Until next time folks!

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Why is HTML5 gaining popularity in the mobile industry?

Many of you may know about HTML (Hyper Text Markup Language), it’s the programming language that’s used to build websites. It basically provides a base for web design and integrates with other languages such as CSS, JavaScript, XML, Flash, Perl and many others to create the many websites you know and love. In that sense, HTML5 is the fifth revision of the HTML standard. The upgrade adds many features and improvements such as speed, animations and HD video playback among many others. So now you must be thinking, if it’s a web designing standard, why have you been hearing so much about it in the mobile industry? Well the answer is simple, one of the biggest advantages of HTML5 is that it allows you to create web apps (a combination of animations, vector graphics, video and other features with an ordinary html layout to allow apps to be created within browsers). Would you like an example, take a look at Facebook or twitter’s website from within your mobile’s browser, that is a web app. Web apps started gaining popularity when iOS had the feature to bookmark a page directly to your home screen, although those weren’t necessarily web apps, they paved the way for engineers to get interested in web apps. However a pivotal moment for web apps came in late 2011 and early 2012, Microsoft announced that applications built for the windows 8 and windows phone store could be based on HTML5. A little later on, RIM announced that blackberry 10 would feature full HTML 5 integration for app development and so the trend continued. Before too long Mozilla announced that Firefox OS would be entirely html 5 based and Canonical announced that Ubuntu and more recently Ubuntu Phone would feature web app integration directly into the operating system.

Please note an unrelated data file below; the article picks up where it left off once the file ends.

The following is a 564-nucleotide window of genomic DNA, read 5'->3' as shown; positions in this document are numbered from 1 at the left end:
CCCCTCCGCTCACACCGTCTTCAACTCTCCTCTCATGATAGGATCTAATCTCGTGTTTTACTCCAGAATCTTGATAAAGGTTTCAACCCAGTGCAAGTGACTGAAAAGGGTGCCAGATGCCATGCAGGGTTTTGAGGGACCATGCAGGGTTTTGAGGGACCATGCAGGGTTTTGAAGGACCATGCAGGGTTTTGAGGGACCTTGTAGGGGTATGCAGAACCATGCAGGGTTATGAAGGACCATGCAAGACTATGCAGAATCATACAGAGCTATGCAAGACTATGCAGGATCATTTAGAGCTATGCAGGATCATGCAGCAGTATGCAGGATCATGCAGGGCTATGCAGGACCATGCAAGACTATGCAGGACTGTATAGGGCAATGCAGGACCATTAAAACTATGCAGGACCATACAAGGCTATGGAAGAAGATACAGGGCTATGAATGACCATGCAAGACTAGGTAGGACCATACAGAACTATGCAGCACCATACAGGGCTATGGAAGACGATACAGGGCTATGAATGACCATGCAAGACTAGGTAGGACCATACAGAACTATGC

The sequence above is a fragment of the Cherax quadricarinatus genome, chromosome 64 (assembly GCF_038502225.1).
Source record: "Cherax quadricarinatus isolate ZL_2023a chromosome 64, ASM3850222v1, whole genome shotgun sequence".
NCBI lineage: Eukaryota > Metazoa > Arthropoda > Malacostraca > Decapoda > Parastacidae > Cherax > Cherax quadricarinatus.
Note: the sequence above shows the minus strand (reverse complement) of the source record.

Now there are disadvantages to web apps and HTML 5, such as the fact that web apps are noticeably slower than native apps and lack the performance since they can’t take full advantage of the phone’s processing power. But from a developer’s standpoint, there are many reasons why developing an app in HTML5 can be a huge advantage. HTML is a relatively easy language to learn, I can tell you this from experience. Not much time or effort goes into learning HTML and most programmers out there probably started off learning HTML. So it’s already widely accepted. HTML is platform independent, it works on mostly all platforms under the sun, such as this means that developers can use the same code to develop apps for Ubuntu and Firefox OS. They don’t have to learn another language to make their app available on another platform. This is the main problem you see today, this is the reason many of your favourite iOS apps don’t come to android and vice versa, it’s because they’re platform dependant. So by using HTML5, it’s less of a hassle for developers to create apps for different platforms. By being able to develop easily for all the different platforms, developers can reach a much wider target audience and user base, as more people will have access to their application. The higher the user base, the higher the market share and market growth and the higher the market share the higher the scope for profits. That settles the reason people sell their apps in the first place, to make profits! Even if it’s a free app, they use advertisements to generate revenue. There’s a popular saying in the Silicon Valley, “If you’re not paying for the service, you probably are the service”. HTML 5 can also prove to be an advantage in the long run and for consumer satisfaction because updates can be pushed out much easier and automatically, no need to wait for it to be authorized by the “App Store” and no need for users to go and manually download the update. Everything is done automatically.

There are many other minor advantages to using HTML 5 such as the easy access to data on other web pages, etc. however the main benefits have already been highlighted. So what do you think? Do you feel HTML 5 is the future of mobile app development or is it just a passing phase? Feel free to sound of in the comments below and till next time folks,

Stay Snazzy!